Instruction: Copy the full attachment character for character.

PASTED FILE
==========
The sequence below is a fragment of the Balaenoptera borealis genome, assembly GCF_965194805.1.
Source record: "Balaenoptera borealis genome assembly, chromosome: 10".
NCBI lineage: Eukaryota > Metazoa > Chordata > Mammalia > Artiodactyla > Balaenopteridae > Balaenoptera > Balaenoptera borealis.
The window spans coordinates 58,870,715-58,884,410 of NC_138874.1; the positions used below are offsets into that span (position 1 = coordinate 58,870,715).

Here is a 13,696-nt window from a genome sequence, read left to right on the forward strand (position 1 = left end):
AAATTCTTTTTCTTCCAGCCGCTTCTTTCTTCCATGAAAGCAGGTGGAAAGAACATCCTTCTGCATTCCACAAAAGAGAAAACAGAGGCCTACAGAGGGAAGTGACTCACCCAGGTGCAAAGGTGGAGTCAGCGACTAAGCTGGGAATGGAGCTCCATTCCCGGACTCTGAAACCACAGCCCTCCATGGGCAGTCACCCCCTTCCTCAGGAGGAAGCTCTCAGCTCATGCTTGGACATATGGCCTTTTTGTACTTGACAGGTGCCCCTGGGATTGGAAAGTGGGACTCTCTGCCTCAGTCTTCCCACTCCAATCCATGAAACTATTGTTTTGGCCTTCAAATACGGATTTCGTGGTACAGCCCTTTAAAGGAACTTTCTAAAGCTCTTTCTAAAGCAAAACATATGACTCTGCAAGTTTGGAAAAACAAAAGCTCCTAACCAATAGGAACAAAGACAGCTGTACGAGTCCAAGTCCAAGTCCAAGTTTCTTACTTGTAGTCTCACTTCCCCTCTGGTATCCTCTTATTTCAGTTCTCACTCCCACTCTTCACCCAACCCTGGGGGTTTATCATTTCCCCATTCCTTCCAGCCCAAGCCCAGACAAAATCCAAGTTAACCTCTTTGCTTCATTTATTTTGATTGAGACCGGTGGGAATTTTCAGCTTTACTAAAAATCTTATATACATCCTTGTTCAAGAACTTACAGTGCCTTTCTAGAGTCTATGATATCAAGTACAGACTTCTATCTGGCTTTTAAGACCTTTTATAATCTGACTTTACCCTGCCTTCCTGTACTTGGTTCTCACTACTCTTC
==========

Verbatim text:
The sequence below is a fragment of the Balaenoptera borealis genome, assembly GCF_965194805.1.
Source record: "Balaenoptera borealis genome assembly, chromosome: 10".
NCBI lineage: Eukaryota > Metazoa > Chordata > Mammalia > Artiodactyla > Balaenopteridae > Balaenoptera > Balaenoptera borealis.
The window spans coordinates 58,870,715-58,884,410 of NC_138874.1; the positions used below are offsets into that span (position 1 = coordinate 58,870,715).

Here is a 13,696-nt window from a genome sequence, read left to right on the forward strand (position 1 = left end):
AAATTCTTTTTCTTCCAGCCGCTTCTTTCTTCCATGAAAGCAGGTGGAAAGAACATCCTTCTGCATTCCACAAAAGAGAAAACAGAGGCCTACAGAGGGAAGTGACTCACCCAGGTGCAAAGGTGGAGTCAGCGACTAAGCTGGGAATGGAGCTCCATTCCCGGACTCTGAAACCACAGCCCTCCATGGGCAGTCACCCCCTTCCTCAGGAGGAAGCTCTCAGCTCATGCTTGGACATATGGCCTTTTTGTACTTGACAGGTGCCCCTGGGATTGGAAAGTGGGACTCTCTGCCTCAGTCTTCCCACTCCAATCCATGAAACTATTGTTTTGGCCTTCAAATACGGATTTCGTGGTACAGCCCTTTAAAGGAACTTTCTAAAGCTCTTTCTAAAGCAAAACATATGACTCTGCAAGTTTGGAAAAACAAAAGCTCCTAACCAATAGGAACAAAGACAGCTGTACGAGTCCAAGTCCAAGTCCAAGTTTCTTACTTGTAGTCTCACTTCCCCTCTGGTATCCTCTTATTTCAGTTCTCACTCCCACTCTTCACCCAACCCTGGGGGTTTATCATTTCCCCATTCCTTCCAGCCCAAGCCCAGACAAAATCCAAGTTAACCTCTTTGCTTCATTTATTTTGATTGAGACCGGTGGGAATTTTCAGCTTTACTAAAAATCTTATATACATCCTTGTTCAAGAACTTACAGTGCCTTTCTAGAGTCTATGATATCAAGTACAGACTTCTATCTGGCTTTTAAGACCTTTTATAATCTGACTTTACCCTGCCTTCCTGTACTTGGTTCTCACTACTCTTC